good life, good death, good grief

What support is available at home for someone with COVID-19?

Often, home is the most appropriate place to care for someone with COVID-19.

If you have attended the hospital or called the COVID-19 assessment centre and the decision has been made that you can be best cared for in your own home, the staff will check that there is someone (a friend or close family member or paid staff) able to look after you at home.   If there is no-one at home to help, you will be cared for in hospital, or an alternative place of care will be arranged.

The healthcare staff involved will liaise with your GP/district nurse, to ensure that they know of your situation. 

When at home, you will be in the care of your local GP, district nurse and community health and social care professionals.

The support of a member of family, close friend or neighbour will also be important.  Providing care or to help to a vulnerable person is classed by the UK Government as one of the acceptable reasons to leave your own home. More information to support carers is available here: NHS Inform advice for unpaid carers providing personal care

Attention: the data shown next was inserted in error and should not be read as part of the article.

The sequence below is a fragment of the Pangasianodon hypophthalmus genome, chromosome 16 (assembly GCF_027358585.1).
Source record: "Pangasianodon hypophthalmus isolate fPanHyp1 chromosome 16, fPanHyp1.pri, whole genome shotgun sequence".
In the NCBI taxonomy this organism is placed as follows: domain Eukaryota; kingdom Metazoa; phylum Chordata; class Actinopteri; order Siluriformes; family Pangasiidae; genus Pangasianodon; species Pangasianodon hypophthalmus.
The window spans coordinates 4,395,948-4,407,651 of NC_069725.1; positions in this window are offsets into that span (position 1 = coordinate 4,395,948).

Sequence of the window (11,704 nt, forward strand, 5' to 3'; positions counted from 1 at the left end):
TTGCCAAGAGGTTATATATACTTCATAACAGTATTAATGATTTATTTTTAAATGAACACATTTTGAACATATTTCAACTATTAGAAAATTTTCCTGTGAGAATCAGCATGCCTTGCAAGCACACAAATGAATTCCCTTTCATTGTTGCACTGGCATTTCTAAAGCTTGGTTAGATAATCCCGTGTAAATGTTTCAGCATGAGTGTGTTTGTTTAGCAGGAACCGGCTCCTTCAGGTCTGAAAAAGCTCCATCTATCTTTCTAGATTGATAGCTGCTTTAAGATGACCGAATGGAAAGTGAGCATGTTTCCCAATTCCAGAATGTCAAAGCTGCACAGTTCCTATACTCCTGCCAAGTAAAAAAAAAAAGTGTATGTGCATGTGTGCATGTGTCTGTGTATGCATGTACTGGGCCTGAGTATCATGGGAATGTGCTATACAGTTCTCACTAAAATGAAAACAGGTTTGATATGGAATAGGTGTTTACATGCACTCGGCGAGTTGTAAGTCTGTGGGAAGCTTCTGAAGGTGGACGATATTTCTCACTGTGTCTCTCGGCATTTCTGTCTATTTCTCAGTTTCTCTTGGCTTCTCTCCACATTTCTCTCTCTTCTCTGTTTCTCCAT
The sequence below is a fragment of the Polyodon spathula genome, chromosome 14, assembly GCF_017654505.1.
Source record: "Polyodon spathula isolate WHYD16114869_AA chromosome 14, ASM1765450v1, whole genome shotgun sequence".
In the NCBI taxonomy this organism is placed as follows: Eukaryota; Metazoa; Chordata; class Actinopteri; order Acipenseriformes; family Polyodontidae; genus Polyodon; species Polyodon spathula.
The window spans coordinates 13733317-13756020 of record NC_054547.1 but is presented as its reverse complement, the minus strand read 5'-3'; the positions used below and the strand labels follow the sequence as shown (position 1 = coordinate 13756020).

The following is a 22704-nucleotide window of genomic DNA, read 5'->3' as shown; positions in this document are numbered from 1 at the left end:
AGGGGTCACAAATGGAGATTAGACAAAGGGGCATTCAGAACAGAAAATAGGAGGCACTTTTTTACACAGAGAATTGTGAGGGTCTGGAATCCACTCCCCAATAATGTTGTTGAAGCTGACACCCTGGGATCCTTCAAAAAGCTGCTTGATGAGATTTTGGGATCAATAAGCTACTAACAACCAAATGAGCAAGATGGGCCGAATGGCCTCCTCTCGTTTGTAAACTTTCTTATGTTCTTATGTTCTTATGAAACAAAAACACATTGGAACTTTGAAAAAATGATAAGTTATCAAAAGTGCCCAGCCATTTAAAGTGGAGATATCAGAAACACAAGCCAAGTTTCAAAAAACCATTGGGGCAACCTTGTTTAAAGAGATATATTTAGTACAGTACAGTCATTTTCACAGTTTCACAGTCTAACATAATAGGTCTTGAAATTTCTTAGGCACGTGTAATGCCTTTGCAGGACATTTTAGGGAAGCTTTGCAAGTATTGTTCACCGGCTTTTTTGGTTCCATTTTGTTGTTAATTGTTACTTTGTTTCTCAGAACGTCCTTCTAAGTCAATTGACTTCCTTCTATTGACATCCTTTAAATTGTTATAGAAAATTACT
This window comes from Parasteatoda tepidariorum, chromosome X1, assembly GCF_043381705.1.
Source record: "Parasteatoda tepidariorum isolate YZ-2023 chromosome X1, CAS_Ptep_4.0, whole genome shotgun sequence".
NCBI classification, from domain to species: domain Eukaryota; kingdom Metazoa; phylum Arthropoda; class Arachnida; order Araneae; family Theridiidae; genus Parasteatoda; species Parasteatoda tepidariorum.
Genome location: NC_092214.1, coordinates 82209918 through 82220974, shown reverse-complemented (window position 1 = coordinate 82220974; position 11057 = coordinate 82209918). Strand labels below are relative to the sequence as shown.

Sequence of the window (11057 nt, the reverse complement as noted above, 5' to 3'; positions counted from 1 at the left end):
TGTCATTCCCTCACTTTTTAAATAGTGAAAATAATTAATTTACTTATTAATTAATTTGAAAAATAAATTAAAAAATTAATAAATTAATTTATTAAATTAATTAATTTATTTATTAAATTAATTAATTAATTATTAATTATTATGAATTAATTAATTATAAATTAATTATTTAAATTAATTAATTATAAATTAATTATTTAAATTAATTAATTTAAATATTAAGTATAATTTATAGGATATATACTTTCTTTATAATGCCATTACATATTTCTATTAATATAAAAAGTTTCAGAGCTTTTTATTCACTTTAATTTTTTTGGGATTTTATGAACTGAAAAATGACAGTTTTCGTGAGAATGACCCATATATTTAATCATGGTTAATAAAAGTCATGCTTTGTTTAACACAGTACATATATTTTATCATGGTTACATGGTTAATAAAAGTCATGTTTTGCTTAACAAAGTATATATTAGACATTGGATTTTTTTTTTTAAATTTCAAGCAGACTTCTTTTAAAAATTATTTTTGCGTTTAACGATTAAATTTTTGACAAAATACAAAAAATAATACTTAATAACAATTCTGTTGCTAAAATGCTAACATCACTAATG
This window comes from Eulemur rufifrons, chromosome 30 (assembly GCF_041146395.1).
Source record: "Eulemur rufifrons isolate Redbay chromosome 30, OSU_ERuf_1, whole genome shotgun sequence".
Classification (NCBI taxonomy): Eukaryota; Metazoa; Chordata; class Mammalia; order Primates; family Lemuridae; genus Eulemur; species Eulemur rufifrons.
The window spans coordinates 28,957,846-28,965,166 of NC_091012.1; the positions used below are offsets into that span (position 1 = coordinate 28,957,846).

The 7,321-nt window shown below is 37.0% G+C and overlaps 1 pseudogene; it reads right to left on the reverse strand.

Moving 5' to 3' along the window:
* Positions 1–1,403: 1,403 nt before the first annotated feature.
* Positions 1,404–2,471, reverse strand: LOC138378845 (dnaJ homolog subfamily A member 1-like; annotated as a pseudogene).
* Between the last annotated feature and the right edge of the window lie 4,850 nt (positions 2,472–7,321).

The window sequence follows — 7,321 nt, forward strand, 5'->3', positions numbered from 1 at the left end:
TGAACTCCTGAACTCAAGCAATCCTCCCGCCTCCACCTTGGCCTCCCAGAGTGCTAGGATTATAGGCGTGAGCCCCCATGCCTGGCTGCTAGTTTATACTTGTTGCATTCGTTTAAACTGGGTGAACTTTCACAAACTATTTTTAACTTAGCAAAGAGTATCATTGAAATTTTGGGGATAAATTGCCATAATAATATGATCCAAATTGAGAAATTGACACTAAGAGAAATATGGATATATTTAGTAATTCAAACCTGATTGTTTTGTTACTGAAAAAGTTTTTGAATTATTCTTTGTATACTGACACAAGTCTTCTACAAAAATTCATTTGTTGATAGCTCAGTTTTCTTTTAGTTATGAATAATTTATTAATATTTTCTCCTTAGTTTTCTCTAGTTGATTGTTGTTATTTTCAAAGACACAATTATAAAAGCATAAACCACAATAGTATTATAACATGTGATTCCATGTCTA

Recovering at home

Most people with COVID-19 recover. Your GP/district nurse should be able to discuss with you any concerns you have, and what support is available for you at home.

Dying at home

Sometimes home is the most appropriate place to care for someone with COVID-19 even if they are seriously ill and may not recover.

There is currently no cure for COVID-19 either at home or in hospital, but good medication is available that can be taken at home, and this can enable you to stay comfortable and pain free, for example by reducing anxiety and breathlessness.

Your GP is able to prescribe medication (often known as ‘just in case medication’) to help ease your symptoms, and this might include oxygen, antibiotics or other medicines. Medicines can be given by tablet, liquid, patch and injection at home, and depending on where you live, it may be that a family member can be trained to deliver these themselves.

NHS and social care services are very busy, so it may be that actual home visits from a doctor, nurse or paid carer are extremely limited. Your local community NHS services should be able to discuss with you what they are able to offer and how to contact them if you need them. Support available could include community nursing support to regularly assess symptoms and relieve suffering, visits from specialists, and visits from carers to help with matters such as getting up, dressing, toileting, eating and giving medications.

There are also things that family and friends can also provide comfort and support - more information about this is available here: information for family/friends supporting someone who might die at home.

Photo by Julián Gentilezza on Unsplash

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